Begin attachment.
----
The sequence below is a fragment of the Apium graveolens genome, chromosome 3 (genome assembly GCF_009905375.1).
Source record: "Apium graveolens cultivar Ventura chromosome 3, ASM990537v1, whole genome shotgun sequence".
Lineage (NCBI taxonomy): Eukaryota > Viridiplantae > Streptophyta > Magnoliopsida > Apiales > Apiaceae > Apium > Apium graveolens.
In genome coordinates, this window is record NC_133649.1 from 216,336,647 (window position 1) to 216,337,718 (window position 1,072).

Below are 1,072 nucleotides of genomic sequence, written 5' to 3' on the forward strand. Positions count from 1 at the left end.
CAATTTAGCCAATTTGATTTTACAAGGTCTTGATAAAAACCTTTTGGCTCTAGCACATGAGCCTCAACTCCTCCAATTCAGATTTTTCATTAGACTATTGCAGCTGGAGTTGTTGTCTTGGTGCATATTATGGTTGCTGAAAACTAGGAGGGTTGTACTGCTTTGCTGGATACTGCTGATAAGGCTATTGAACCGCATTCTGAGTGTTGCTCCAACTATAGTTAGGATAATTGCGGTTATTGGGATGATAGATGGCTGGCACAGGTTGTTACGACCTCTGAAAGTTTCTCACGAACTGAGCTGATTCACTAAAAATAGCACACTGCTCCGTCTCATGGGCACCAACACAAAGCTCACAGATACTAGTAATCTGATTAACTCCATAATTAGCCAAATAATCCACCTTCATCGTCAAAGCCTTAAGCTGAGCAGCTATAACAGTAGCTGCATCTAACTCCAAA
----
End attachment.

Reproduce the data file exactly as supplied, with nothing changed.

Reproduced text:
The sequence below is a fragment of the Apium graveolens genome, chromosome 3 (genome assembly GCF_009905375.1).
Source record: "Apium graveolens cultivar Ventura chromosome 3, ASM990537v1, whole genome shotgun sequence".
Lineage (NCBI taxonomy): Eukaryota > Viridiplantae > Streptophyta > Magnoliopsida > Apiales > Apiaceae > Apium > Apium graveolens.
In genome coordinates, this window is record NC_133649.1 from 216,336,647 (window position 1) to 216,337,718 (window position 1,072).

Below are 1,072 nucleotides of genomic sequence, written 5' to 3' on the forward strand. Positions count from 1 at the left end.
CAATTTAGCCAATTTGATTTTACAAGGTCTTGATAAAAACCTTTTGGCTCTAGCACATGAGCCTCAACTCCTCCAATTCAGATTTTTCATTAGACTATTGCAGCTGGAGTTGTTGTCTTGGTGCATATTATGGTTGCTGAAAACTAGGAGGGTTGTACTGCTTTGCTGGATACTGCTGATAAGGCTATTGAACCGCATTCTGAGTGTTGCTCCAACTATAGTTAGGATAATTGCGGTTATTGGGATGATAGATGGCTGGCACAGGTTGTTACGACCTCTGAAAGTTTCTCACGAACTGAGCTGATTCACTAAAAATAGCACACTGCTCCGTCTCATGGGCACCAACACAAAGCTCACAGATACTAGTAATCTGATTAACTCCATAATTAGCCAAATAATCCACCTTCATCGTCAAAGCCTTAAGCTGAGCAGCTATAACAGTAGCTGCATCTAACTCCAAA